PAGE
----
Google Fiber’s ambitions have drawn both bearish and bullish views from analysts, but new data from the U.S. Copyright Office shows that the initiative is not yet setting the world on fire, at least with respect to the number of video customers who have signed on so far.
Google Fiber ended 2015 with just north of 53,000 video subs, according to a blog post from MoffettNathanson analyst Craig Moffett that pointed to fresh data from the U.S. Copyright Office.
The number's a bit of a mixed bag. In Moffett's view, Google Fiber’s rate of video growth is strong, but should be stronger.
“The number of subscribers to Google's fiber service remains astonishingly low,” Moffett noted. Though the percentage growth rate for Google Fiber is high, he said the surprise is that the growth rate isn’t higher. "After all, there has been a steady stream of new cities announced, and they’ve now been at it for a long time in at least a handful of markets," he wrote.
According to Moffett’s analysis, Google Fiber ended Q4 2015 with 53,390 video subs, up from 28,867 a year earlier. Among individual service areas, it ended the year with about 12,189 video subs in Kansas City, Kan., on a base of 53,925 homes in the city (22.6% penetration), a 16.8% penetration in Kansas City, Mo. (37,338 subs on a base of 221,860 homes in the city); and 8.2% penetration in Provo, Utah (2,718 subs on 33.212 homes). Google Fiber, he found, also has 941 video subs in Austin, Texas.
The addition of fewer than 12,000 subs over a six month span “for a service that has generated this kind of fanfare isn’t terribly impressive,” he said, noting that Google Fiber now represents about 5/100ths of 1% of the U.S. pay TV market. “As a stand-alone entity, Google Fiber would be approximately 1/7th the size of the smallest distribution company in our firm’s coverage, Cable One. They are 1/15th the size of Mediacom, and just over 1/70th the size of the new U.S. Altice (assuming Altice’s deal for Cablevision successfully closes).”
Of course, Google Fiber’s video numbers don’t provide the full picture of its true progress. After all, Google Fiber tends to lead with a standalone 1 Gbps service that costs $70 per month. It also offers a double-play (1 Gig and pay TV), and also offers a free basic Internet service (5 Mbps down by 1 Mbps up) to customers who spring for the $300 construction fee.
Moffett said his findings are not a suggestion that Google isn’t “doing well,” and did note that the numbers don’t factor in broadband.
“[W]e presume that Google has many more broadband subscribers than video ones. Still, this latest data is a useful barometer of just how slowly all this happens, and just how tiny Google Fiber remains in the grand scheme of things," he said.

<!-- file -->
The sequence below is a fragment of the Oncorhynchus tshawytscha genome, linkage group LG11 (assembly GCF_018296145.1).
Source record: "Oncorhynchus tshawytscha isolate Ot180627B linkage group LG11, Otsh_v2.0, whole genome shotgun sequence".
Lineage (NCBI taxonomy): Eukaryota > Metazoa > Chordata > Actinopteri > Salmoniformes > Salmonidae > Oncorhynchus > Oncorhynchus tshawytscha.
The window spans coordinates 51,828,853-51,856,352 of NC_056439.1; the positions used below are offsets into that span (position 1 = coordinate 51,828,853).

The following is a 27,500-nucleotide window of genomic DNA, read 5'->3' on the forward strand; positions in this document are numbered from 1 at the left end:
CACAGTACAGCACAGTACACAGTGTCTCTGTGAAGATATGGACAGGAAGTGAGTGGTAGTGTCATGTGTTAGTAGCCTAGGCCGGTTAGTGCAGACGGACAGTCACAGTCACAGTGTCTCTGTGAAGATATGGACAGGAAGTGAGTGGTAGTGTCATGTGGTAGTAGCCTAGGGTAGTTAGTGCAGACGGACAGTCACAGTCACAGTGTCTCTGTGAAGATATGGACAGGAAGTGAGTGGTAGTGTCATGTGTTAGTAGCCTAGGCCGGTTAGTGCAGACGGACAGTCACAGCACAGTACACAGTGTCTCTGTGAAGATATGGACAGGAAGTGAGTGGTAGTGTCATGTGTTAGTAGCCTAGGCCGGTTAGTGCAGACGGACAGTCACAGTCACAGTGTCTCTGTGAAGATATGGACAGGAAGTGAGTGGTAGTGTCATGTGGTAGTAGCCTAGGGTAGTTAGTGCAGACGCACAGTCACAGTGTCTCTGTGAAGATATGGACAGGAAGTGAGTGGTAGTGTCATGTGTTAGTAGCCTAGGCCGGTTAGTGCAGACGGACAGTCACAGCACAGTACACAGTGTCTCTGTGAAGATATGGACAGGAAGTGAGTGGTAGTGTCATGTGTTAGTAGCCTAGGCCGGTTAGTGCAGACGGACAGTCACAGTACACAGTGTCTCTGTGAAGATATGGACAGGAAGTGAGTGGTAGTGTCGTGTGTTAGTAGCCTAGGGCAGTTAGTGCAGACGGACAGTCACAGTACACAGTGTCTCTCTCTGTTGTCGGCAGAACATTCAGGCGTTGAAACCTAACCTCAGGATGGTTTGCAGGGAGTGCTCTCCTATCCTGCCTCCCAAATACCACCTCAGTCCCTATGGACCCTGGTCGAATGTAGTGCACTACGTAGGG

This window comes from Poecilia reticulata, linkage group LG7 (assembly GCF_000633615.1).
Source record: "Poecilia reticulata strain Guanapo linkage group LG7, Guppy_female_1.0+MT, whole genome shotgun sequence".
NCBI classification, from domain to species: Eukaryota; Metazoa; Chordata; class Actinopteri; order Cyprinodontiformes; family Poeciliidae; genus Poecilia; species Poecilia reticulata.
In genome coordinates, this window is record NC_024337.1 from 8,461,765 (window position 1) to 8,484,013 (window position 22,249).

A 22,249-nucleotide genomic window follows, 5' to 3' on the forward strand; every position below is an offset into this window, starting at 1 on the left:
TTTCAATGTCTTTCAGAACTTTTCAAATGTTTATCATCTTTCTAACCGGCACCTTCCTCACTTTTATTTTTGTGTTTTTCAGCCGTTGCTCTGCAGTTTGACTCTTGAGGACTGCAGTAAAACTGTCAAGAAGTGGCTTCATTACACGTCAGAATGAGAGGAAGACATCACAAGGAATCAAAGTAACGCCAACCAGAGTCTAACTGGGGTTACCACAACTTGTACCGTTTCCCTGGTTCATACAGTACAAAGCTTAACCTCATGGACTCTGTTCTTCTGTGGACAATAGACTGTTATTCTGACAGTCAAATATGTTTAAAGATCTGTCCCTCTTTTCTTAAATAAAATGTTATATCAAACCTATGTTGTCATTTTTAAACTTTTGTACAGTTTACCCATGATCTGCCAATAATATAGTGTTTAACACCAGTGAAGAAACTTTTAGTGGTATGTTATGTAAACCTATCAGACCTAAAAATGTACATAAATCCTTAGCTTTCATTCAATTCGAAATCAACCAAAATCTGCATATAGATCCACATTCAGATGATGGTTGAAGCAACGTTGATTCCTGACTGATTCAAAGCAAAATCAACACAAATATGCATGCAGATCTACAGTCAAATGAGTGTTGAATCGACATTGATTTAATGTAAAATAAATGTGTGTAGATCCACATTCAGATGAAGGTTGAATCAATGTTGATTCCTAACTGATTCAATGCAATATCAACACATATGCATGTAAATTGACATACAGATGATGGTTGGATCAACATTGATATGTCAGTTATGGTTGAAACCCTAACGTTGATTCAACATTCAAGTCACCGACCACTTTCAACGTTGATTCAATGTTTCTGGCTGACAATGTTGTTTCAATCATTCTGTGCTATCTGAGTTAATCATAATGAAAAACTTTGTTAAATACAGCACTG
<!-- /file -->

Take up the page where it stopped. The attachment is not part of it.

And he is puzzled at Google Fiber’s apparent lack of progress and low penetration in Provo, where it acquired iProvo, then the area’s municipal fiber service provider, for $1, plus a pledge to complete and expand on the buildout there.
“Over the past six months, they have added exactly 65 subscribers in Provo. Yes, you read that correctly. There are no decimal places missing," Moffett wrote, while later pointing out that Google Fiber represents a large piece of Alphabet’s “other bets.”
Those other bets, which include Google Fiber and moonshot project like self-driving cars, lost $3.56 billion in 2015, alongside revenues of $448 million.
But others who watch Google Fiber closely believe that the initiative is poised to make a serious dent in the market and become a profitable enterprise.
Incumbents, Bernstein Research analyst Carlos Kirjner warned in a recent research note, should not get “too complacent” in the face of Google’s slow and limited progress so far.
In a note issued today, Kirjner noted that Alphabet and Google CFO Ruth Porat made comments at an investor conference this week reiterating that the company is taking a long-term view with Google Fiber, expecting it to morph into a sustainable, stand-alone business.
Google Fiber has also been mixing up its game plan a bit, and has begun to complementing its expanding reach by tapping into existing infrastructure (in San Francisco and Atlanta, for example), or to ride on top of municipally-owned fiber networks (as it’s set to do in Huntsville, Ala.) to accelerate its ability to offer services.
And that’s on top of Google Fiber’s commitments to deploy in Salt Lake City, Utah; Atlanta; Austin and San Antonio, Texas; Nashville, Tenn.; and Charlotte and Raleigh-Durham, N.C. It’s also mulling expansions in Chicago; Portland, Ore.; Los Angeles, San Jose, Irvine and San Diego, Calif.; Phoenix; Oklahoma City; Louisville, Ky.; and Jacksonville and Tampa, Fla.
But that’s still not enough to sway Moffett. “Over the past week, Google has made a number of splashy announcements,” he wrote. “Taken together, they have a rather provisional feel, as if the company is still experimenting. Or perhaps their goal is simply to showcase as many different models as they can think of, creating a menu of choices that they hope more and more municipalities will emulate (ideally without Google’s help).”